Looking for a way to measure the ability of company managers? Consider WACC…

Julie Brownlee, Fsp Invest, 22 Dec. 2014

Tags: wacc, weighted average cost of capital, investing, how to calculate wacc, what is wacc, measure company management ability



When you invest in shares, you want to know whether you’ll be adequately compensated for the risks you take on as a shareholder.

So how can you do this?

You can calculate a company’s weighted average cost of capital (WACC).

Read on to find out how to do this…



What is WACC?


Weighted average cost of capital (WACC) is the rate of return a company must make on the money shareholders have in the company to stop investors putting their money elsewhere.

In other words, it’s the company’s cost of money.


How to calculate WACC


To calculate WACC, you need the weighted average of the cost of borrowing money from banks or bondholders, in other words debt, and shareholders (equity).

The cost of debt is the interest rate a company pays to borrow, minus the company’s tax rate. You take the tax rate into account as it reduces a company’s taxable profits.

Equity costs a company more than debt. This is because shareholders receive payment last so they need to receive more to reflect this.

So how much more do shareholders need? This is subject to debate and there isn’t a right answer.

It comes down to two things:

  • How much debt a company has; and
  • How risky the underlying business is.

For example, say Company ABC is half-funded by debt at 5% and half-funded by equity at 10%. WACC is (0.5 x 5%) + (0.5 x 10%) = 7.5%.

If you want to measure the ability of managers at a company, WACC may be a better alternative to earnings per share (EPS).

When interest rates are low, managers can boost a company’s EPS by using more debt to fund the company. But this might not earn enough of a return to compensate shareholders for the risks they take on investing in the company.

So there you have it, how to use WACC to measure the ability of company managers.

*********** Best seller *************

Never pay full price for anything ever again!

If you’re still paying full price for the items you buy or the things you do, you’re being ripped off.

You could be getting them for as much as 75% off – and even free!

You see, part of living a millionaire lifestyle is making sure you’ve all the money you need.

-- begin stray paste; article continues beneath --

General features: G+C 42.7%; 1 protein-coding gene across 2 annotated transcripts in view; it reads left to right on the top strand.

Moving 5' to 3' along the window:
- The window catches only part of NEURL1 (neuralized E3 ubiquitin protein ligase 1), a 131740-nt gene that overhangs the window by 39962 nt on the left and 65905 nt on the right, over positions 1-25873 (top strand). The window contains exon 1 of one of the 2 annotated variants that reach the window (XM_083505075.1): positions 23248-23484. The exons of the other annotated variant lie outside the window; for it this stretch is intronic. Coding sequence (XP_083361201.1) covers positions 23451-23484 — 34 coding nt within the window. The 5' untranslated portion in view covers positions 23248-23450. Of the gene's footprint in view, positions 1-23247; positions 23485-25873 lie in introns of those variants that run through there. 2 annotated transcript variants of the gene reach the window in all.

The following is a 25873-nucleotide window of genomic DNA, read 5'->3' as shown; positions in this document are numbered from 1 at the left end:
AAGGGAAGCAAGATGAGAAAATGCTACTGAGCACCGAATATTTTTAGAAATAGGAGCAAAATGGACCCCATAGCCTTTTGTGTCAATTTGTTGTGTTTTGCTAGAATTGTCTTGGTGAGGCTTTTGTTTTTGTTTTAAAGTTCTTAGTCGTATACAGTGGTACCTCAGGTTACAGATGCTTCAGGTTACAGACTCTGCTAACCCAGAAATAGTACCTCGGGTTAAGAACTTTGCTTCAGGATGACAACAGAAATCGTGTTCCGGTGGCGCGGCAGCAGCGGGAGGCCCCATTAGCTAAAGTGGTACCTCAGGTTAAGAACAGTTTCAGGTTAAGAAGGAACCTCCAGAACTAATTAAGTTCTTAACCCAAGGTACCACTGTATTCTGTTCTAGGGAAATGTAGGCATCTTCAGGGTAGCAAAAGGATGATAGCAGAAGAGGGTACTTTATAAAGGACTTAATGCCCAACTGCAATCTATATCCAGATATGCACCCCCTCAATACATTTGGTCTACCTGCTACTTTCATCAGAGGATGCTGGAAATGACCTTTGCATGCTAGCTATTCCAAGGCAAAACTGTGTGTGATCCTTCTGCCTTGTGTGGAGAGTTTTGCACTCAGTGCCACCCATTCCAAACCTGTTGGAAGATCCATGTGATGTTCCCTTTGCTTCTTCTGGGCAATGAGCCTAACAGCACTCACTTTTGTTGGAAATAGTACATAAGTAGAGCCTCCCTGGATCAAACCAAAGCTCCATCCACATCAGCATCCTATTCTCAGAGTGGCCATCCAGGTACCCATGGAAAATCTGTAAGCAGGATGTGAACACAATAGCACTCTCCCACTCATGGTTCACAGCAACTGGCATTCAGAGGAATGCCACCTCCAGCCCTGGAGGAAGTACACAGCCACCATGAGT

But you can only do that if you know how to take advantage of the money-making opportunities others are missing out on.

To live a millionaire lifestyle, you need to learn the ‘art of the deal’

Click here to find out what I’m talking about…

*********************************


Related QA

Pic
d.c.heger asked:
MY QUESTION IS – I bought Bitcoin & Etherium some time ago – at first they grew nicely but now they are lower than what I paid for them. Should I [read more]
Published at 04 Apr. 2018 in: Investing 5 shares due to rocket 1 Answer
Pic
kavesh.maharaj.73 asked:
Hi Josh. I would like some advice on TFSA. I can get an interest rate of 7.8% nominal at a bank if I invest the R33k upfront in a fixed deposit [read more]
Published at 19 Mar. 2018 in: Investing Tax free savings vehicle 2 answers
Pic
kavesh.maharaj.73 asked:
Hi Josh Quantum wants to buy back shares from shall investors at what I think is a low price of around R3.86. You tipped the share in February [read more]
Published at 14 Mar. 2018 in: Investing Real wealth 5 answers
Pic
elizastrydom asked:
Hi Timon I am interested in registering for your Red Hot Storm Trader service. I am already a Red Hot Penny Shares investor. My question is [read more]
Published at 28 Feb. 2018 in: Investing Trading platform and broker 1 Answer
Pic
ManuE asked:
I have an interest in investing in Bitcoin, I just don't know how. If I buy Bitcoin with R15 000, how much can make (Return On Investment)? [read more]
Published at 25 Feb. 2018 in: Investing Investment 1 Answer

Related articles:


Latest:

Comments
0 comments



 
 


Youtube Twitter Facebook

Connect with us:    

POPULAR TOPICS
  • Accelerated Investor